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NEWS | Feb. 4, 2022

MATES provides critical maintenance for units visiting NADWC

By Staff Sgt. Tristan D. Viglianco Michigan National Guard Public Affairs

One of the many things that makes northern Michigan’s National All-Domain Warfighting Center (NADWC) so attractive to visiting units is the state-of-the-art facility and team of knowledgeable, dedicated maintenance staff at the Maneuver and Training Equipment Site (MATES). Located at the Camp Grayling Joint Maneuver Training Center, the site regularly supports a variety of units visiting during exercises or on drill weekends

“We support the exercises held here in a couple of different ways,” said U.S. Army Capt. Peter Leeman, Camp Grayling MATES superintendent. “One way is through the equipment pool that is staged here. Instead of driving all of your equipment up for a training mission, units only have to bring key items. Then, we can supplement whatever equipment a commander needs from our pool, which helps them reduce costs.”

“The second way we support units is by offering our technicians’ maintenance expertise,” continued Leeman. “Working with the equipment day-to-day provides them with a high level of expertise. Visiting units often ask us questions or have inquiries on maintenance procedures.”

Units utilizing the Camp Grayling portion of the NADWC have access to the second-largest MATES in the country. The site also boasts a 147,500 square foot storage area with 125 cold storage bays, which is connected to the rest of the training area.

Even though it features an expansive work area, Leeman believes the hard work and knowledge of the staff are truly what sets the Michigan MATES apart.

The MATES staff is broken out into different sections, which all work together. The sections are auto 1 and 2, armaments and electronics, tools and parts, production control, and inspections.

“When a unit returns equipment we go through it with a fine-toothed comb, write up anything that may be wrong with it and order the parts,” said U.S. Army Sgt. Cameron Fulco, MATES surface maintenance mechanic. “From there it will be turned into production control who will create the work order.”

“Tools and parts will order the necessary parts and allocate them to the job,” continued Fulco. “Then it will come back to the maintenance teams where we will fix whatever the problem is. It's basically a big loop where we all work together and feed into what the other sections are doing.”

The auto sections are responsible for maintaining the different types of vehicles pooled at the MATES.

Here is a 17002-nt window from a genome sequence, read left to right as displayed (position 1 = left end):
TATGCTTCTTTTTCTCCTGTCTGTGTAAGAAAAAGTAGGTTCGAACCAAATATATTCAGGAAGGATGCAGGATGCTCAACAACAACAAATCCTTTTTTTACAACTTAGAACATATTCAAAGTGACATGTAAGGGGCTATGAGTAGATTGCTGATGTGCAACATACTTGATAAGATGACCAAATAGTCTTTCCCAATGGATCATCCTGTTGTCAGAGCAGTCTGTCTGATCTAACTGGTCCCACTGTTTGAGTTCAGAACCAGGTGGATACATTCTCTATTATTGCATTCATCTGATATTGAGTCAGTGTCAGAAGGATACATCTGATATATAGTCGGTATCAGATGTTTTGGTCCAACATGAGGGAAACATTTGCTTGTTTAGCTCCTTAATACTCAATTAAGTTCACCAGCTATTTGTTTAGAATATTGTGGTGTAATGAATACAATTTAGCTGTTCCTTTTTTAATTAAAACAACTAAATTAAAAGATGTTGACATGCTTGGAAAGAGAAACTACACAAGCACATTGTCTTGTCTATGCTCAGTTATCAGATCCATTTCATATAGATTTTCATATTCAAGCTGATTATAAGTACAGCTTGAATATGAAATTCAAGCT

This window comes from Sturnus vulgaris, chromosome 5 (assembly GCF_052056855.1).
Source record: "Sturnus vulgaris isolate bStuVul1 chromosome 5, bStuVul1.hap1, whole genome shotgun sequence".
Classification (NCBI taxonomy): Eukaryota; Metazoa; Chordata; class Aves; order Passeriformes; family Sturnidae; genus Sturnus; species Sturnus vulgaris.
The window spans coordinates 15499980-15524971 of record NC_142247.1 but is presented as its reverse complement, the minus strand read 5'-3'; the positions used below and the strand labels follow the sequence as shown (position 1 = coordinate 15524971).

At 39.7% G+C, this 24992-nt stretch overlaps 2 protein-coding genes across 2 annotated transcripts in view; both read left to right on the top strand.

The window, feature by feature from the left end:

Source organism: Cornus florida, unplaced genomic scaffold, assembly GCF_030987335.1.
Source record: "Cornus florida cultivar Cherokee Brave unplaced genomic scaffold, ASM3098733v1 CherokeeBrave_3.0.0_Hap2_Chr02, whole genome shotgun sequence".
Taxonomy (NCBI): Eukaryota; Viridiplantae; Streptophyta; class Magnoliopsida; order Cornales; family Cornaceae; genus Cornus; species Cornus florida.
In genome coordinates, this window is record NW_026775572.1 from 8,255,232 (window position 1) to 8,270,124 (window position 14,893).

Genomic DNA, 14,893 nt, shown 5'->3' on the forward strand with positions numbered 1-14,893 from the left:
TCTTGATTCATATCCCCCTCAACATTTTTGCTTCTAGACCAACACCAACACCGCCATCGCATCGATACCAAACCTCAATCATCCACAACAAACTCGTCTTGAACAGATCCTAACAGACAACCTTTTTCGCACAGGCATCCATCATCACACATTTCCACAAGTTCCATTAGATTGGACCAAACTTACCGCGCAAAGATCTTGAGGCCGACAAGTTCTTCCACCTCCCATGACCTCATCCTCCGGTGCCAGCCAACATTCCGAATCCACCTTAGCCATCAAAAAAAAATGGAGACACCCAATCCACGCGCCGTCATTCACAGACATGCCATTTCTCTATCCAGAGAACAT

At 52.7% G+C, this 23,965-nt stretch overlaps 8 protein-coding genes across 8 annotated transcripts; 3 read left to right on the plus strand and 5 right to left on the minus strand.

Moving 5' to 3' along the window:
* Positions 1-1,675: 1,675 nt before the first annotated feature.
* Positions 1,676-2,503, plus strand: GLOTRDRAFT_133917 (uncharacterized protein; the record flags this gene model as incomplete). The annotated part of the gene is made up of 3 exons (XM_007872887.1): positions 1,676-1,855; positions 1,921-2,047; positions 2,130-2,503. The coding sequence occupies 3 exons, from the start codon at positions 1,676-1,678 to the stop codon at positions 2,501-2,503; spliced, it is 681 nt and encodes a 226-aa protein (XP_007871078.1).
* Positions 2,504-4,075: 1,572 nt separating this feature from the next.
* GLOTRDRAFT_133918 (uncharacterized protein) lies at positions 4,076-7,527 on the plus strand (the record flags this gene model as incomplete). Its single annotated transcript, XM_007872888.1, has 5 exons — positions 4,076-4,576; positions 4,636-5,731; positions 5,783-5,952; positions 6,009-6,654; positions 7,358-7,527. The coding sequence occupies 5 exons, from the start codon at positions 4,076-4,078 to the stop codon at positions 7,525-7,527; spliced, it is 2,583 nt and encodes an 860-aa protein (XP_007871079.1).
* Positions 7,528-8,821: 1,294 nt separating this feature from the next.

“Units from all over the state pool their equipment up here, so when they come up here for drill or annual training they can grab their things and go,” said U.S. Army Sgt. Peyton Ziglia, MATES surface maintenance mechanic. “Our job is to maintain that equipment for them, so when they come back from training, they annotate any faults or any that we find are repaired. This ensures their equipment is always ready to go.”

When vehicles are turned back in, if any of the faults involve displays, electronics, or wiring, the electronics shop will address those.

“We are responsible for maintaining and updating radios, power sources for those radios, electronics throughout the vehicle, and software and firmware.” said U.S. Army Sgt. Jordan Williams, MATES electronics mechanic. “We also do annual inspections and technical inspections when equipment is turned back in.”

Maintenance for weapons systems and munitions falls under the purview of the armament section.

“The armaments shop has a huge role in MATES,'' said U.S. Army Staff Sgt. Jared Welch, MATES armament equipment repair inspector. “We are responsible for troubleshooting and repairing the paladins, mortars, and small arms weapons.”

All of the maintenance sections have counterparts in quality control who are responsible for performing final inspections. Often, the inspectors were maintainers themselves who have a wealth of experience.

“As quality control we oversee all of the mechanics who are here wrenching and doing the work,” said Welch. “We oversee the final checks before equipment is returned to the unit.”

The three maintenance sections rely heavily on production control to ensure maintenance is tracked, scheduled, and performed.

“When we get maintenance request forms from any other shops we create the work orders,'' said U.S. Army Cpl. Christine Purga, MATES production controller. “We also help mechanics if they need log books or keys and work with customers who want to draw equipment.”

After production control creates the work orders, tools and parts secures the necessary items for repairs.

“We order, receive, and stock the parts,” said U.S. Spc. Garrett Stark, MATES tools and parts clerk. “We are like the shipping and receiving for the mechanics. We will call and email across the state and drive to go get it sometimes.”

The MATES staff takes pride in ensuring units training at the NADWC have the necessary equipment needed for efficient and effective training.
“We are here to help the customer,” said Fulco. “When a unit draws a piece of equipment and they are using it out in the field, if it breaks down we will do everything we can to go and fix it on site or bring it back. We bend over backwards to ensure the customer has what they need.”